In October, Rapid7 researchers uncovered a significant vulnerability in the Nine mobile application for Android. Baldly stated, this app leaks Microsoft Exchange user credentials, plus mail envelopes and attachments, mailbox synchronization data, caleandar entries and tasks to attackers. It has been identified with a Common Vulnerabilities and Exposures (CVE) ID – namely, CVE-2016-6533 – though no formal corresponding entry is currently available in the CVE database. At present, the Nine app (also known as NineFolders) is available through the Google Play store and has been installed somewhere between half-a-million and one million times.
What’s the Danger?
The biggest risk from this vulnerability comes from a man-in-the middle attack, which could be foisted by an attacker with privileges on the same network as the mobile device running the Nine app. Potentially, traffic from the Android device to an Exchange server, or to outlook.office365.com, for organizations using Outlook365 corporate email, could be sniffed. According to the researchers, attacks may easily be launched in open wireless environments, or by enticing Nine users to access the Internet using a rogue wireless access point (WAP) under their direction and control. This might mean, for example, that an attacker could set up a mobile WAP using an innocuous-seeming yet attractive SSID like “Starbucks” or “MacDonalds” that was bridged to a 3G/4G mobile data connection. Then, the attacker could funnel secure HTTP (HTTPS) traffic to a proxy that serves self-signed certificates from any certificate authority. In this kind of situation, the attacker need merely wait for a Nine user to come within range of the rogue WAP. Because communication between the Nine app and a remote Exchange ActiveSync service often happens when the victim opens his or her phone, when an email is received (and push enabled), or when the phone polls the remote service, exposure of credentials is highly likely. All communications packets include those credentials in an HTTP basic authentication header, and Nine does not perform certificate validation to make sure the certificate is valid and current (not revoked). Likewise, DNS queries for the Exchange server are vulnerable in the same way from the Nine app.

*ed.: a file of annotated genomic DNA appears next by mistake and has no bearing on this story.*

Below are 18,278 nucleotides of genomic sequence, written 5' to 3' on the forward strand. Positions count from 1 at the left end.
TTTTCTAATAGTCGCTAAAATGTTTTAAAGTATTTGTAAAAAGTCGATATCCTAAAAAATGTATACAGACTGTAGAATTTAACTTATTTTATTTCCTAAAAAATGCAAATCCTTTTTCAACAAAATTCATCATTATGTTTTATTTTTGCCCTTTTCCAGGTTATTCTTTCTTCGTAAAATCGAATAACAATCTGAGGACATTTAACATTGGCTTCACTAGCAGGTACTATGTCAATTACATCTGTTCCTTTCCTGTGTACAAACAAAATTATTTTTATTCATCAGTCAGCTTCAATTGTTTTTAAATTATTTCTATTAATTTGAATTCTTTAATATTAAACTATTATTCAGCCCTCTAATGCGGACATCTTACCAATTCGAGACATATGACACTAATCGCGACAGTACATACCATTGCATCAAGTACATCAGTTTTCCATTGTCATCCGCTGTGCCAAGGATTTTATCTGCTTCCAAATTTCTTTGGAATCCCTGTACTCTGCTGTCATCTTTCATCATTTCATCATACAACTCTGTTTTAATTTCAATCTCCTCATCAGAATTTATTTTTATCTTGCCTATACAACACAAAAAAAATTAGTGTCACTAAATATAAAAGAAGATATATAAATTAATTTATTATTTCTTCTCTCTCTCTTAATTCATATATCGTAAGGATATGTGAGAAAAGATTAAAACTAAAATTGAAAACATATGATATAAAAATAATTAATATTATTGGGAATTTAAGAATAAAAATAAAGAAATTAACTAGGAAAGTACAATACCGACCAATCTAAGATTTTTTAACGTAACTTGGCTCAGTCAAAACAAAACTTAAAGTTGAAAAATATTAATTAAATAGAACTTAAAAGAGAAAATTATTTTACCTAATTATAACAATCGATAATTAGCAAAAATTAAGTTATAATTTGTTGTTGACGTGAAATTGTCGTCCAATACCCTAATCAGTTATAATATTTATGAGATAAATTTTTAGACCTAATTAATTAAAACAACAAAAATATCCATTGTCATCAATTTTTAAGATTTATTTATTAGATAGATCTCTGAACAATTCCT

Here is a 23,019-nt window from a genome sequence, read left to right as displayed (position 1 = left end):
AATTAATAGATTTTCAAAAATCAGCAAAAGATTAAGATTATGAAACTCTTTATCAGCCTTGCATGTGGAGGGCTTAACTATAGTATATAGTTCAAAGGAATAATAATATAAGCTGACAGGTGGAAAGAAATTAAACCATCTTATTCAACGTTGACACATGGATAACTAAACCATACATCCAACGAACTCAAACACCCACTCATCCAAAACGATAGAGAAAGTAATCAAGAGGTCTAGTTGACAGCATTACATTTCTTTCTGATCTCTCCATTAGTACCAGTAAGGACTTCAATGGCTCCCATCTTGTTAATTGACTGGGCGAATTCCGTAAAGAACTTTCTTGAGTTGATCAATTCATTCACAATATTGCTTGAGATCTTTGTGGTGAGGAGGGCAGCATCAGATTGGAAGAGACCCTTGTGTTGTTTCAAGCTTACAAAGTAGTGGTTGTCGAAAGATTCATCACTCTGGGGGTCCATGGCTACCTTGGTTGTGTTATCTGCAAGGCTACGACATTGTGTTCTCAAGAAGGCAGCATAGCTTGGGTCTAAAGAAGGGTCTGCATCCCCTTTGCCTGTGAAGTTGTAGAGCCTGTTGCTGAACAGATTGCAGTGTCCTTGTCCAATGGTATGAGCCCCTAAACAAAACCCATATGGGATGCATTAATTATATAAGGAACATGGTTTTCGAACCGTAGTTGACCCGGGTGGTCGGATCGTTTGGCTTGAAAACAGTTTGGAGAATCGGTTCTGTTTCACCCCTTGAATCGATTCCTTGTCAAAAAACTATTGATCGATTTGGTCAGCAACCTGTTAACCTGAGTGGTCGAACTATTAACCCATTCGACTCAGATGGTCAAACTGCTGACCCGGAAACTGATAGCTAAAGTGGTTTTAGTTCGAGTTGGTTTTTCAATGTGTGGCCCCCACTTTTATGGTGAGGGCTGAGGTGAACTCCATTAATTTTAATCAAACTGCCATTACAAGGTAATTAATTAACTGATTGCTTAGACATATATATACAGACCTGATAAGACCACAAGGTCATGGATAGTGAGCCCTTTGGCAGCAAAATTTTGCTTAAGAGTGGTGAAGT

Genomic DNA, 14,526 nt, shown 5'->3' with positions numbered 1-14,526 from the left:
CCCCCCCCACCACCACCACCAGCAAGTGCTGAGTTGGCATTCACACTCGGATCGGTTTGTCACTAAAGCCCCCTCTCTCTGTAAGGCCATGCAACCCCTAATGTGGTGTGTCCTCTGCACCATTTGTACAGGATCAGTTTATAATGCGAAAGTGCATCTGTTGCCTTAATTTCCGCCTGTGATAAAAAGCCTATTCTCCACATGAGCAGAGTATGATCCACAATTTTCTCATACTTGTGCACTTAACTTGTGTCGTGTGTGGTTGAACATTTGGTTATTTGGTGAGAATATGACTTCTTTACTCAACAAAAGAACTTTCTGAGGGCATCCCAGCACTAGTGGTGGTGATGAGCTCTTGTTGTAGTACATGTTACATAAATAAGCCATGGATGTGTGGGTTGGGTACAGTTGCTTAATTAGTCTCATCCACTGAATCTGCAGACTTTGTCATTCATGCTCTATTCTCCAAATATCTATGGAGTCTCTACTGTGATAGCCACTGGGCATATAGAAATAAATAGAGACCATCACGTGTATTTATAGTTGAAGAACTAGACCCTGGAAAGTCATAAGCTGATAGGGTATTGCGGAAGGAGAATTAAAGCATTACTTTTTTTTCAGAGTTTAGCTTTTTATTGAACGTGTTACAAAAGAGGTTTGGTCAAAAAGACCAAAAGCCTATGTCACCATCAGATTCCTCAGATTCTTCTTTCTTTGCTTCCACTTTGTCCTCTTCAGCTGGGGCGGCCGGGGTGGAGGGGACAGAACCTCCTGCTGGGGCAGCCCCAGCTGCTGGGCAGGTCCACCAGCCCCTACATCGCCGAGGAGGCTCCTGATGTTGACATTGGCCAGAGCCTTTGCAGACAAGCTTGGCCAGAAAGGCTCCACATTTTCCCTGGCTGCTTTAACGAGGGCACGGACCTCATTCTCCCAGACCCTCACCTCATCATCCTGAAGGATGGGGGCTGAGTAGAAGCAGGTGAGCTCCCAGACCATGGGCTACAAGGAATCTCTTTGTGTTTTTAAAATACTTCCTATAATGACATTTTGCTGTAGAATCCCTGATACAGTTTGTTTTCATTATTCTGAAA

This decrypted capture of traffic sniffed using mitmproxy, an open source hacking tool, shows that account credentials appear in Base64 encoded form:
Any Base64 decoder will tell you this field reads
firstname.lastname@example.org to see here (the part after .com is the password)
Plugging the Leak!
Fortunately, there is a definitive fix for this vulnerability. Users can disable push synchronization in Nine and synchronize manually, one when they’re on a trusted network (never on a public wifi of any kind), or using a VPN connection into a trusted network. Relying entirely on users is never a good idea, so IT administrators should look for MUA strings that begin with “Nine-“ to flag the app’s use in the ActiveSync logs. Then, they can determine what those users who are currently using the NineFolders app to access organization data should do. Organizations with access to Rapid7’s Logentries can identify such clients simply by searching for
where(/Nine-/i) in the query bar. They can then email those users with detailed instructions on how to disable push, and under what circumstances manual synchronization is allowed. Given that organizations do not want blanket disclosure of client credentials for Exchange they should consider implementing a forced password change as part of the notification process as well.
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